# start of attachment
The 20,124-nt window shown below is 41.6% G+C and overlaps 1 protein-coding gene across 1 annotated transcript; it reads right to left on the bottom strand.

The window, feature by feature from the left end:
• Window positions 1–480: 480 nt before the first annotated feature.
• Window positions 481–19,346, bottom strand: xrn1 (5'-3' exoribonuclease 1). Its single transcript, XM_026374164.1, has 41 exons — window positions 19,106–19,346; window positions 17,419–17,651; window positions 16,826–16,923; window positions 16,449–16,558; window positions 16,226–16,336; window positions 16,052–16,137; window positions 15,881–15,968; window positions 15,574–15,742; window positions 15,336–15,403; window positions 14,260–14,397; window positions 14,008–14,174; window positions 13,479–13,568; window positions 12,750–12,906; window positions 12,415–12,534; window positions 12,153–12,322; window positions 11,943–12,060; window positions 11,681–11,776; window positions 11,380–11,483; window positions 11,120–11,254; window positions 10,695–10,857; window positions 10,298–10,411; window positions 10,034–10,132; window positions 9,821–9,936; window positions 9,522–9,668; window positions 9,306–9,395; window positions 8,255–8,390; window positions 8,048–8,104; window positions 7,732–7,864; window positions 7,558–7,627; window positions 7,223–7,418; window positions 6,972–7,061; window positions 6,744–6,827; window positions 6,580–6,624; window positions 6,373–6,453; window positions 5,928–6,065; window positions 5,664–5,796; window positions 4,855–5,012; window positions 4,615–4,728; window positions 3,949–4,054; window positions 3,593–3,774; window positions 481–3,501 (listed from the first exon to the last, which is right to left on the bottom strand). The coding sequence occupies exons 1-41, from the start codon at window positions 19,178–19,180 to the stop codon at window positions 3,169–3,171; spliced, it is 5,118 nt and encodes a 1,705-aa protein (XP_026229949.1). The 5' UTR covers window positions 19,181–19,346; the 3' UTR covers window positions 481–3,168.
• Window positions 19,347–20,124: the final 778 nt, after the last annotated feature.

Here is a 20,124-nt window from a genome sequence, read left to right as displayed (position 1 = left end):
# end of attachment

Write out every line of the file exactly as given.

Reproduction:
The 20,124-nt window shown below is 41.6% G+C and overlaps 1 protein-coding gene across 1 annotated transcript; it reads right to left on the bottom strand.

The window, feature by feature from the left end:
• Window positions 1–480: 480 nt before the first annotated feature.
• Window positions 481–19,346, bottom strand: xrn1 (5'-3' exoribonuclease 1). Its single transcript, XM_026374164.1, has 41 exons — window positions 19,106–19,346; window positions 17,419–17,651; window positions 16,826–16,923; window positions 16,449–16,558; window positions 16,226–16,336; window positions 16,052–16,137; window positions 15,881–15,968; window positions 15,574–15,742; window positions 15,336–15,403; window positions 14,260–14,397; window positions 14,008–14,174; window positions 13,479–13,568; window positions 12,750–12,906; window positions 12,415–12,534; window positions 12,153–12,322; window positions 11,943–12,060; window positions 11,681–11,776; window positions 11,380–11,483; window positions 11,120–11,254; window positions 10,695–10,857; window positions 10,298–10,411; window positions 10,034–10,132; window positions 9,821–9,936; window positions 9,522–9,668; window positions 9,306–9,395; window positions 8,255–8,390; window positions 8,048–8,104; window positions 7,732–7,864; window positions 7,558–7,627; window positions 7,223–7,418; window positions 6,972–7,061; window positions 6,744–6,827; window positions 6,580–6,624; window positions 6,373–6,453; window positions 5,928–6,065; window positions 5,664–5,796; window positions 4,855–5,012; window positions 4,615–4,728; window positions 3,949–4,054; window positions 3,593–3,774; window positions 481–3,501 (listed from the first exon to the last, which is right to left on the bottom strand). The coding sequence occupies exons 1-41, from the start codon at window positions 19,178–19,180 to the stop codon at window positions 3,169–3,171; spliced, it is 5,118 nt and encodes a 1,705-aa protein (XP_026229949.1). The 5' UTR covers window positions 19,181–19,346; the 3' UTR covers window positions 481–3,168.
• Window positions 19,347–20,124: the final 778 nt, after the last annotated feature.

Here is a 20,124-nt window from a genome sequence, read left to right as displayed (position 1 = left end):